• So that person didn’t connect with my story-I don’t likeĀ everything I read either.
  • I have readers out there somewhere, and, with time, I’ll connect with them.Ā 

So I brush myself off and keep going. šŸ™‚

  • Be willing to reinvent yourself.

My goal all along was to publish novels with a traditional publisher. And not just any traditionalĀ publisher.Ā I was kind of snobby(?) and wanted to publish with a Big Publisher. Part of not taking myself too seriously was being willing to try a small press. That’s how I got my first novella published. And, you know what? It was a great experience. I learned a lot. I’ve tried theĀ traditionalĀ route for my novels and have had many “close calls,” but in the end those deal didn’t comeĀ together.Ā I could have continued on with querying and waiting. I could have given up.Ā 

(I did consider it–there were some tough moments–but, honestly, how could I give upĀ somethingĀ I love so much??)


April 2013

Instead, I decided to consider my options. I wanted my booksĀ published, I wanted to connect with readers,Ā and I wasn’t getting any younger. LOL So when the rights to my novella came back to me,Ā I took a chance and self-published it . And I LOVED IT! So, yet again, I’veĀ reinventedĀ myself. Next month, as an indie author, I’m releasing my first novel, AIRE. (See my new cover?! Squee!! Thank you, Lisa A!)

I couldn’t be happier about Ā taking this new path. Will luck find me? Oh, who knows! šŸ˜‰ I do know I’ve worked hard and willĀ continueĀ to work hard. I’ll takeĀ myselfĀ seriously (but not too seriously), and I’ll enjoy the journey.Ā 

Do you have a mantra or quote that helps you get through the tough times? Please share in the comments!


Updating to add: Enter to win a free paperback copy at Goodreads!

Thick Skin

Unlike many of the other seasoned authors with which I share this stage, this publishing process is my first (of what I hope will be many). Now, I never imagined that at the age of twenty-one, I would be on the threshold of such a grand accomplishment, but then again, stranger things have happened. And, to be perfectly honest, I had no idea what I was doing when I first started crafting and writing Shattered Illusions. I was still in high school. I was young(er) and naive, and though I had long grown out of the notion that the world was a magical place in which dreams miraculously came true, I had faith in myself and in my ability to bring my book to the world.

I did not write Shattered Illusions with the idea in mind for publishing. At least, not until I got to about half way, and I realized that my days spent writing were much more serious than I originally thought them to be. Writing Shattered Illusions gave me the freedom to be myself which I had not known existed before. That is not to say that it was easy, because it wasnā€™t. Even now, in the final stage before publishing, itā€™s difficult, perhaps more than it was before.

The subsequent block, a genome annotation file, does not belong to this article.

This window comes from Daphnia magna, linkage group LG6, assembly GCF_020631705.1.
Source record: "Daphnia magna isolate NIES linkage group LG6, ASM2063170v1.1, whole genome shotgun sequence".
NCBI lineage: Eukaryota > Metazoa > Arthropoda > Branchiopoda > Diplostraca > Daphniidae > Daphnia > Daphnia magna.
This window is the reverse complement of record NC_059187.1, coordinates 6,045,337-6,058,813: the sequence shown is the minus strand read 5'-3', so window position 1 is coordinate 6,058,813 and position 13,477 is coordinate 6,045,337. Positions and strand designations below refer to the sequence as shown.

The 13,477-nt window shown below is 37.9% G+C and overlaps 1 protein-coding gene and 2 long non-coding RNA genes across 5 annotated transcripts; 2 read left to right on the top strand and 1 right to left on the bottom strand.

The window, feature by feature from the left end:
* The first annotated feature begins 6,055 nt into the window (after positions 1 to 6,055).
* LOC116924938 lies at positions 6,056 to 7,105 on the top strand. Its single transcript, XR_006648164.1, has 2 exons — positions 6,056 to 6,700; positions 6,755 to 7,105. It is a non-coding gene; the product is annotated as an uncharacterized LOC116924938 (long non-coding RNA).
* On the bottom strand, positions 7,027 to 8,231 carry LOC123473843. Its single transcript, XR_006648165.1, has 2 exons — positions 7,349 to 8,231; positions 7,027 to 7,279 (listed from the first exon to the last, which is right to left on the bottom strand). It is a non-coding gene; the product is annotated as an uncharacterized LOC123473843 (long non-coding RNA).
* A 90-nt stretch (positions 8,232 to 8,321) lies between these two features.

Many people who I love and cherish dearly were the first ones to tell me that becoming a published author would take a lot of hard work, persistence and resilience. Many of them told me that it wasnā€™t even worth the pressure, and that instead of spending my time writing, then querying, then publishing, I should focus on things that other people my age were focused on. One of my closest friends even went as far as to tell me that she believed it was hopeless and that I should just give up. She did not want to see me get hurt, and so she felt that it was worth abandoning something that I was incredibly passionate about. The worry was not about whether or not the book would succeed or fail, it was a matter of whether or not the anyone would actually want to publish it. Though I continued to prove all of them wrong, it hurt to know these people were telling me to give up on my dreams, because it was easier to live a boring life, than a potentially exciting life where one may occasionally experience pain or discomfort.

The publishing process was not necessarily the difficult part in my case. In my case, it was learning to be resilient in the face of negative reviews or nasty remarks. If this process has taught me one thing, it is that at the end of the day, regardless of what anyone says to me, I have to look within for my happiness. If the goal of publishing was to gain the attention and love of everyone around me, I would have given up a long time, because that is not the case. At the end of the day, my opinion is really the only one that matters. Itā€™s definitely nice to hear positive feedback from people who have already read the book, but those words should not become the defining factor, the be all and end all to my decisions. Itā€™s a tough world to break into, and itā€™s incredibly difficult to stay afloat if the tiniest remark or query causes your boat to flood.

Iā€™m not saying that it is in any way easy to bounce back after hearing negative remarks. One reviewer went as far as to beg me to ā€˜find another profession, because writing was obviously not my calling.ā€™ It didnā€™t matter that I had received plenty of positive reviews from seasoned writers. That comment was like a stab in the gut, and for days after, all I could do was cry, and stuff my face with chocolate. It was not a pretty picture. But, I also realized that hundreds of people had gone through this kind of rejection, if not worse. My high school English teacher once told me that he framed the first rejection he ever received, because it meant he was a real writer. I have yet to frame the negative feedback and hang it on my wall to display, but I have definitely come a long way from lying in fetal position on my bathroom floor, crying my eyes out as though a boy just stomped on my heart. I can preach until tomorrow, but when it comes down to it, negative reviews suck. Still, I have learned, through many a harsh remarks, to bounce back and come up smiling.

This has been the greatest lesson in my young life thus far. How to chuck the negativity out of my life, in this sense and in many others. Itā€™ll be quite a while before I can say that none of these things bother me, but Iā€™m getting there.